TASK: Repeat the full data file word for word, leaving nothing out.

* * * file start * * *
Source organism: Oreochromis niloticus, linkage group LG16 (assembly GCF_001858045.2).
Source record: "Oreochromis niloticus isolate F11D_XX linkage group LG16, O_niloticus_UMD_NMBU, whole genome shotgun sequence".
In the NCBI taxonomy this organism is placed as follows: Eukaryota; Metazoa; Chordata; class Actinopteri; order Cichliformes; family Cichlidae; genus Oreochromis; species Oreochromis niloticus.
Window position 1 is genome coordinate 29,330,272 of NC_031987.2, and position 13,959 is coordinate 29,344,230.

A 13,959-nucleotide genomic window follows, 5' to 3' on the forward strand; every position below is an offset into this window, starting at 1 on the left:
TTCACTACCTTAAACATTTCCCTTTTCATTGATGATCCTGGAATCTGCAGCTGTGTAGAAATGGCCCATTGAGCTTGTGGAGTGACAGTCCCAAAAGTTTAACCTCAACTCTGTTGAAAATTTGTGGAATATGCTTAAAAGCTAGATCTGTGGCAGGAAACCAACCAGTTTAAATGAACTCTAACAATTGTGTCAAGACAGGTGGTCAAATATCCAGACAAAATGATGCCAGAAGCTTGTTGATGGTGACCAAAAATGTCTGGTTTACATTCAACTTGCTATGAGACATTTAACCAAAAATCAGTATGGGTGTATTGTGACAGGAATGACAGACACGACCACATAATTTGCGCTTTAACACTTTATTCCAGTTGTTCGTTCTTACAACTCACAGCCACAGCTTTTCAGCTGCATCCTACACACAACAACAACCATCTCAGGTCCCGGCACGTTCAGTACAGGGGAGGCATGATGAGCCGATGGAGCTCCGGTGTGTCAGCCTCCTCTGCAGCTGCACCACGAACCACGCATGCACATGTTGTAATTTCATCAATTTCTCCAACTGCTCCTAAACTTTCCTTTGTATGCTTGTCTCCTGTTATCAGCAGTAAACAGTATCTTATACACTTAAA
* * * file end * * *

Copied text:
Source organism: Oreochromis niloticus, linkage group LG16 (assembly GCF_001858045.2).
Source record: "Oreochromis niloticus isolate F11D_XX linkage group LG16, O_niloticus_UMD_NMBU, whole genome shotgun sequence".
In the NCBI taxonomy this organism is placed as follows: Eukaryota; Metazoa; Chordata; class Actinopteri; order Cichliformes; family Cichlidae; genus Oreochromis; species Oreochromis niloticus.
Window position 1 is genome coordinate 29,330,272 of NC_031987.2, and position 13,959 is coordinate 29,344,230.

A 13,959-nucleotide genomic window follows, 5' to 3' on the forward strand; every position below is an offset into this window, starting at 1 on the left:
TTCACTACCTTAAACATTTCCCTTTTCATTGATGATCCTGGAATCTGCAGCTGTGTAGAAATGGCCCATTGAGCTTGTGGAGTGACAGTCCCAAAAGTTTAACCTCAACTCTGTTGAAAATTTGTGGAATATGCTTAAAAGCTAGATCTGTGGCAGGAAACCAACCAGTTTAAATGAACTCTAACAATTGTGTCAAGACAGGTGGTCAAATATCCAGACAAAATGATGCCAGAAGCTTGTTGATGGTGACCAAAAATGTCTGGTTTACATTCAACTTGCTATGAGACATTTAACCAAAAATCAGTATGGGTGTATTGTGACAGGAATGACAGACACGACCACATAATTTGCGCTTTAACACTTTATTCCAGTTGTTCGTTCTTACAACTCACAGCCACAGCTTTTCAGCTGCATCCTACACACAACAACAACCATCTCAGGTCCCGGCACGTTCAGTACAGGGGAGGCATGATGAGCCGATGGAGCTCCGGTGTGTCAGCCTCCTCTGCAGCTGCACCACGAACCACGCATGCACATGTTGTAATTTCATCAATTTCTCCAACTGCTCCTAAACTTTCCTTTGTATGCTTGTCTCCTGTTATCAGCAGTAAACAGTATCTTATACACTTAAA